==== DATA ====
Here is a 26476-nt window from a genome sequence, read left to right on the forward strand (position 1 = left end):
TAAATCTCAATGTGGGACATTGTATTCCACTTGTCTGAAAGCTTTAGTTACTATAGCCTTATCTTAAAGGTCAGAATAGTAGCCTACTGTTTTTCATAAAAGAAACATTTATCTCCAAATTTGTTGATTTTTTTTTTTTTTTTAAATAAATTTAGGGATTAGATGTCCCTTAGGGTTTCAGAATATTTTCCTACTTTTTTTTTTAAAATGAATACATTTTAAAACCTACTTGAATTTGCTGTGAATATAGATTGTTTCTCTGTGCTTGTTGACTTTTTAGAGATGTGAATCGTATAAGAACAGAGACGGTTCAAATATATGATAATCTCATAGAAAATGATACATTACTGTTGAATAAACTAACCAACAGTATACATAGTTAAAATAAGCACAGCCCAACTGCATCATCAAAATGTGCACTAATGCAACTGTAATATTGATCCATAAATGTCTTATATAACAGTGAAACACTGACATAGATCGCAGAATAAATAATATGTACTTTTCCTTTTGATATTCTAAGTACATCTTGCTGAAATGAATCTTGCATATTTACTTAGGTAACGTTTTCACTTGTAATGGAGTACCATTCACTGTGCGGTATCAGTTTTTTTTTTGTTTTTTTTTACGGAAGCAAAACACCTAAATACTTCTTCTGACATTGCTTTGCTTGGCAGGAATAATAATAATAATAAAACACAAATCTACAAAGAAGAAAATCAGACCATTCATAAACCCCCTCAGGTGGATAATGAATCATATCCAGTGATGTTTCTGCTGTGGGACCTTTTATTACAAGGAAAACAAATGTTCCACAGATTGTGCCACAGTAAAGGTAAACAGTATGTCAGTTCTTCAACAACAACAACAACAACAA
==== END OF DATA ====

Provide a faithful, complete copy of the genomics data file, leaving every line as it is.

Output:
Here is a 26476-nt window from a genome sequence, read left to right on the forward strand (position 1 = left end):
TAAATCTCAATGTGGGACATTGTATTCCACTTGTCTGAAAGCTTTAGTTACTATAGCCTTATCTTAAAGGTCAGAATAGTAGCCTACTGTTTTTCATAAAAGAAACATTTATCTCCAAATTTGTTGATTTTTTTTTTTTTTTTAAATAAATTTAGGGATTAGATGTCCCTTAGGGTTTCAGAATATTTTCCTACTTTTTTTTTTAAAATGAATACATTTTAAAACCTACTTGAATTTGCTGTGAATATAGATTGTTTCTCTGTGCTTGTTGACTTTTTAGAGATGTGAATCGTATAAGAACAGAGACGGTTCAAATATATGATAATCTCATAGAAAATGATACATTACTGTTGAATAAACTAACCAACAGTATACATAGTTAAAATAAGCACAGCCCAACTGCATCATCAAAATGTGCACTAATGCAACTGTAATATTGATCCATAAATGTCTTATATAACAGTGAAACACTGACATAGATCGCAGAATAAATAATATGTACTTTTCCTTTTGATATTCTAAGTACATCTTGCTGAAATGAATCTTGCATATTTACTTAGGTAACGTTTTCACTTGTAATGGAGTACCATTCACTGTGCGGTATCAGTTTTTTTTTTGTTTTTTTTTACGGAAGCAAAACACCTAAATACTTCTTCTGACATTGCTTTGCTTGGCAGGAATAATAATAATAATAAAACACAAATCTACAAAGAAGAAAATCAGACCATTCATAAACCCCCTCAGGTGGATAATGAATCATATCCAGTGATGTTTCTGCTGTGGGACCTTTTATTACAAGGAAAACAAATGTTCCACAGATTGTGCCACAGTAAAGGTAAACAGTATGTCAGTTCTTCAACAACAACAACAACAACAA